As a consequence, most of JR Shikoku's main lines have a completed expressway running parallel to them and their railway business is faced with a severe situation. For example, a four-lane expressway running parallel with most of the Takamatsu–Matsuyama section of the Yosan Line (JR Shikoku's busiest line) was completed in 2003. Since this expressway offers a convenient shortcut compared to the Yosan Line that follows the Ehime coastline, automobiles can make the journey between the two cities in under 2 hours, which is shorter than the journey time required by limited expresses travelling at 130 km/h on the Yosan Line. As a result, passenger levels on the Yosan Line are dropping and are now only 80% of the level at the time of the boom following the opening of the Honshu–Shikoku bridges. Moreover, conditions on the Dosan Line linking the Seto Inland Sea side with Kochi have also become severe with a drop to 60% or 70% compared to the boom time.
Clearly, the older conventional railway lines on Shikoku are facing a crisis resulting from increased competition with expressways, but the Seto Ohashi Line, which was very successful soon after its opening in 1988, is also in crisis too. The 1998 opening of the Akashi Kaikyo Bridge between Tokushima and Awajishima created a new direct link for automobiles between Kobe in Honshu and Shikoku and completion of the expressway network has seen a sudden surge in express buses making the journey between the major cities of the Kansai district and the island. Not only have the express buses managed to cut more than 1 hour off the journey time between Takamatsu, Tokushima and the Kansai district, but the bus fare is also only about one-half of the rail fare (including shinkansen charge). As a consequence, it is no exaggeration to say that the market share of rail and bus services between Tokushima and the Kansai district has been completely reversed in favour of buses.
As a result, the 10 to 11 million people using the Seto Ohashi Line annually soon after it opened in 1988 had dropped precipitously to between 8 and 9 million by FY2000. As a countermeasure, in addition to shortening journey times and increasing the number of new Series 5000 Marine Liner services, JR Shikoku is strengthening its transport capacity by making a joint investment with JR West to increase the number of platforms for its Seto Ohashi Line at JR West's Okayama Station.
On the other hand, the many single-track sections on the JR West's Uno Line connecting with the Seto Ohashi Line create a bottleneck on transport capacity so Okayama prefectural government, Shikoku's four prefectural governments, and JR West are promoting work to double-track some sections. In addition, commercialization of a so-called free-gauge train that can run on track sections with different gauges is being examined as a possible future method of allowing through operations between narrow-gauge lines in Shikoku and shinkansen on Honshu and elsewhere in Japan.

Photo: JR Shikoku's first electric Series 8000 limited express on Yosan Line linking Matsuyama in Ehime Prefecture and Okayama on Honshu at 130 km/h

Urban Transport

The electrification works on parts of the Yosan and Dosan lines completed at the end of the JNR era were to prepare for the opening of the Seto Ohashi Line, but were also targeted at improving capacity on routes from the Takamatsu to south-west parts of Kagawa Prefecture. Furthermore, JR Shikoku embarked on a continuing electrification programme in Ehime Prefecture. In addition to reducing journey times, the frequency and quality of services was raised by introduction of new Series 7000 EMUs capable of driver-only operation. These efforts resulted in a large increase in the number of regular services offering more convenience for passengers. To raise the notch one level higher around Matsuyama, in March 2002, the number of rapid services was doubled, journey times were greatly shortened, and the timetable was revised to make it easier for passengers to understand.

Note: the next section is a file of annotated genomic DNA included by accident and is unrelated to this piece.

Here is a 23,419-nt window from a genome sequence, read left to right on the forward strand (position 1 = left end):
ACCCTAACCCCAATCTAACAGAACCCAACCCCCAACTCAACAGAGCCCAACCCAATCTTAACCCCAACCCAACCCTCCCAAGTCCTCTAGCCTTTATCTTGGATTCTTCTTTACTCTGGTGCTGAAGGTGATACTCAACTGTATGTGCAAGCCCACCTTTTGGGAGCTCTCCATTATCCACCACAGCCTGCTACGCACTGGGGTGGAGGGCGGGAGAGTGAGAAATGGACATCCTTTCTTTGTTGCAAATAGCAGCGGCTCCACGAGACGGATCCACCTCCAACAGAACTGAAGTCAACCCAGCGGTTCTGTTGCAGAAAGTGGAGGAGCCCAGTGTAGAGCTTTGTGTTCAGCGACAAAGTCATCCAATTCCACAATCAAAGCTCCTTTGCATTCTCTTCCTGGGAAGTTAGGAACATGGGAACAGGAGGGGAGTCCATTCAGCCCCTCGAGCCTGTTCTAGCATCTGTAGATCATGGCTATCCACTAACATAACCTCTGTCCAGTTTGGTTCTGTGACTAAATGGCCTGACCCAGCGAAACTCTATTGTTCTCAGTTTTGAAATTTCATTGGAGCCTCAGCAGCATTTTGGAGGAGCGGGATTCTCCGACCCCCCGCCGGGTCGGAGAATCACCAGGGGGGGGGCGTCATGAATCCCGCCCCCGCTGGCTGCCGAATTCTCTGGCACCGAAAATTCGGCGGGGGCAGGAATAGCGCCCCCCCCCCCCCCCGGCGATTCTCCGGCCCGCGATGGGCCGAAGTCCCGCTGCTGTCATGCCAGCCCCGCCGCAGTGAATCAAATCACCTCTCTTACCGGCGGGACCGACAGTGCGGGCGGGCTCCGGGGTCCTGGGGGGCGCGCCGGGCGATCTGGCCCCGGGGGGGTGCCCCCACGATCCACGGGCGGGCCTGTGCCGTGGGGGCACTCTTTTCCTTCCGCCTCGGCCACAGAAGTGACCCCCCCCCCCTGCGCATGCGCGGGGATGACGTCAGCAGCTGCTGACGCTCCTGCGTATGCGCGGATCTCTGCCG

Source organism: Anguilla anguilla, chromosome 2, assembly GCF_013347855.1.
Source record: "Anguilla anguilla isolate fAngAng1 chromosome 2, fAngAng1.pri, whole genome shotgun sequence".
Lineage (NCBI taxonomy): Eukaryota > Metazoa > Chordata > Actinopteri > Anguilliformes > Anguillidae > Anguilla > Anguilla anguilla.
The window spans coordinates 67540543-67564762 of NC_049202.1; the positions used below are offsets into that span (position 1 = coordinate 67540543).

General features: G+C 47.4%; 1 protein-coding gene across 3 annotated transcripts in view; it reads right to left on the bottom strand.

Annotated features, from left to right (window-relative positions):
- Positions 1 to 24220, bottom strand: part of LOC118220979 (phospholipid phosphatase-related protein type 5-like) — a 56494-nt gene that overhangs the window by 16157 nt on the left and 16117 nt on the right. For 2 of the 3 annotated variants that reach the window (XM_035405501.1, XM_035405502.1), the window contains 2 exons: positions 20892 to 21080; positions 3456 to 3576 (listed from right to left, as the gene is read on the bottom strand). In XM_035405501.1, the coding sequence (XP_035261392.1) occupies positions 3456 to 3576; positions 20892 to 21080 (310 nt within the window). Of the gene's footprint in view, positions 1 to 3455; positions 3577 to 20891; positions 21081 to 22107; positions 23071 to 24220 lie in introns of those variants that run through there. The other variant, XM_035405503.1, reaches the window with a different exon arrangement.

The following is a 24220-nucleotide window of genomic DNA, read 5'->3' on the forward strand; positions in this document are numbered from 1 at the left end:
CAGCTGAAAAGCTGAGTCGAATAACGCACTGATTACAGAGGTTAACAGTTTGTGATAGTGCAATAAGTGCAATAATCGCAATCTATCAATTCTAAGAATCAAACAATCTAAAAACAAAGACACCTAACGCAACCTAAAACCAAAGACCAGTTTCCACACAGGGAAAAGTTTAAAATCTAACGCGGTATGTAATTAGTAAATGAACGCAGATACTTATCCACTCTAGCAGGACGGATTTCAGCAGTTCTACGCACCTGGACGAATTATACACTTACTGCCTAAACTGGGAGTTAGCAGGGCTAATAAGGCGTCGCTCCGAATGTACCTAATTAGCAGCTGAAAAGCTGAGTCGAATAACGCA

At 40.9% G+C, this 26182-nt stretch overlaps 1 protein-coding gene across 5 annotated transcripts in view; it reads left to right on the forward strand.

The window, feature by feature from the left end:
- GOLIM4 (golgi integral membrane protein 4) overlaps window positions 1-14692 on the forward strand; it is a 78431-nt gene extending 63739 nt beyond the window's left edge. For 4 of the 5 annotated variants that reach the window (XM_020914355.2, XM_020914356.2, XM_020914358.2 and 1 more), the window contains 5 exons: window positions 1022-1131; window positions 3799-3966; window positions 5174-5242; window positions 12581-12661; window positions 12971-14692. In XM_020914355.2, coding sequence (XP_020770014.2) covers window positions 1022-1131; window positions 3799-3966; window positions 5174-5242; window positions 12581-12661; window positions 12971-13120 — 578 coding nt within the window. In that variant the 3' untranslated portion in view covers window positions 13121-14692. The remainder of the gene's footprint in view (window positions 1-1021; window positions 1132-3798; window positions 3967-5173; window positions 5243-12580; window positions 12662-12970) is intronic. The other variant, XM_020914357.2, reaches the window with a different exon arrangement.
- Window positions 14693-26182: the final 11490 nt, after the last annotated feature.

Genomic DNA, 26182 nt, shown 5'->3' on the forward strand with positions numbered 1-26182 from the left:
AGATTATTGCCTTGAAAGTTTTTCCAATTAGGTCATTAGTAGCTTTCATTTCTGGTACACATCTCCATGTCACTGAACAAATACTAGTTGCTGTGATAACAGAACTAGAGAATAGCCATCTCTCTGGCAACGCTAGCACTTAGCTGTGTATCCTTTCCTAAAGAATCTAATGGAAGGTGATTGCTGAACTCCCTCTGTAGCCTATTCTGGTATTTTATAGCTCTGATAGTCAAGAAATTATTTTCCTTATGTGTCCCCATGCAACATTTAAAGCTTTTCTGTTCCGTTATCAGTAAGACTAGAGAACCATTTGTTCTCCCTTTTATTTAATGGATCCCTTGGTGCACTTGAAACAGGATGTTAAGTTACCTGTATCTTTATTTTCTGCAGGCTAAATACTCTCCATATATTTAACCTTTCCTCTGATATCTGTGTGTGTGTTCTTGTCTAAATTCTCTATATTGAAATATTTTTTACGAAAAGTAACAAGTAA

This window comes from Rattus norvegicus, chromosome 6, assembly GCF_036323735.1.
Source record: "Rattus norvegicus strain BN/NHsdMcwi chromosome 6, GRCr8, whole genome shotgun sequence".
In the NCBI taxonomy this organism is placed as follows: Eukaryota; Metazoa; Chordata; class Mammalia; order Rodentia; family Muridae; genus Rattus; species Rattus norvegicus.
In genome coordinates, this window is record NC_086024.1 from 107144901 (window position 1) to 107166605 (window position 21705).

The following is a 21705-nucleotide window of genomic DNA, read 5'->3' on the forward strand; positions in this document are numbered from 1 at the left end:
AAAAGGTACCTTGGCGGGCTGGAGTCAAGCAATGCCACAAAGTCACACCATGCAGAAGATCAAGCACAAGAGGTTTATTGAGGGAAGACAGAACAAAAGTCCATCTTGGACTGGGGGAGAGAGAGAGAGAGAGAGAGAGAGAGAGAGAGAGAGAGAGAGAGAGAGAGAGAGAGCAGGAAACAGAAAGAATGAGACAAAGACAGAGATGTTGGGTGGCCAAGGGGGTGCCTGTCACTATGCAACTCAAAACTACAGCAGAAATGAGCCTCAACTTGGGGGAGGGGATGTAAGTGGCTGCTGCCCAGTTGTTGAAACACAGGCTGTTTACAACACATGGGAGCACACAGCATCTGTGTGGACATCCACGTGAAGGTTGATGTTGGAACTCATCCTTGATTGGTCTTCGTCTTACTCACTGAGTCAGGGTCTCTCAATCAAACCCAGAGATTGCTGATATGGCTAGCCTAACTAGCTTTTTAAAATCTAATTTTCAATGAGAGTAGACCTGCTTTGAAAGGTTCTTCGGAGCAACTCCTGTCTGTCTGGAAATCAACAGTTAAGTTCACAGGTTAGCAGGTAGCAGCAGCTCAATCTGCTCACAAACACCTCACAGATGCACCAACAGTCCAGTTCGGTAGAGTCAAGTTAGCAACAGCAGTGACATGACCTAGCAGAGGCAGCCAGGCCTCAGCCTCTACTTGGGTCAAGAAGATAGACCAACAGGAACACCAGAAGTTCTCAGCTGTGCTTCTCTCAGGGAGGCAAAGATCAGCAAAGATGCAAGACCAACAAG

Non-JR private lines still play an important role in Shikoku urban transport; companies in three of the prefectural capitals have extensive networks with long histories dating to before WWII; Takamatsu-Kotohira Electric Railroad in Takamatsu, Iyo Railway in Matsuyama, and Tosa Electric Railway in Kochi are all fully electric operations. Part of Iyo Railway and all of Tosa Electric Railway are defined as tramways by the Tramway Law.
Takamatsu-Kotohira Electric Railroad was formed by the wartime merger of three companies with tracks extending into the centre of Takamatsu and 16 bus companies. It has three lines totalling 60 km and is mainly supported by a customer base consisting of commuters and students travelling around Takamatsu. However, the number of passengers has fallen to nearly half of the peak levels and the bankruptcy of a related company in December 2001 forced it into bankruptcy as well. There were proposals to cut the route length but the complete network is being maintained for the time being while restructuring plans with assistance from the national, prefectural and municipal governments are being examined. Future plans for re-establishing a healthy business include upgrading rolling stock, introducing joint rail and bus ticketing using IC cards, building new stations, and providing Park & Ride car parks at all out-of-city stations.
Iyo Railway is the light railway described in Botchan, a novel set in Matsuyama by Soseki Natsume (1867–1916), as the ‘matchbox steam train.’ Today, it is principally a 36.6-km urban railway linking Matsuyama with nearby towns but it also has a 6.9-km suburban loop line within the city. The once-thriving Mitsuhama Port is now very quiet, but the Matsuyama Tourist Port for ferries to and from Honshu and Kyushu and nearby Takahama Station terminus are linked by frequent bus services.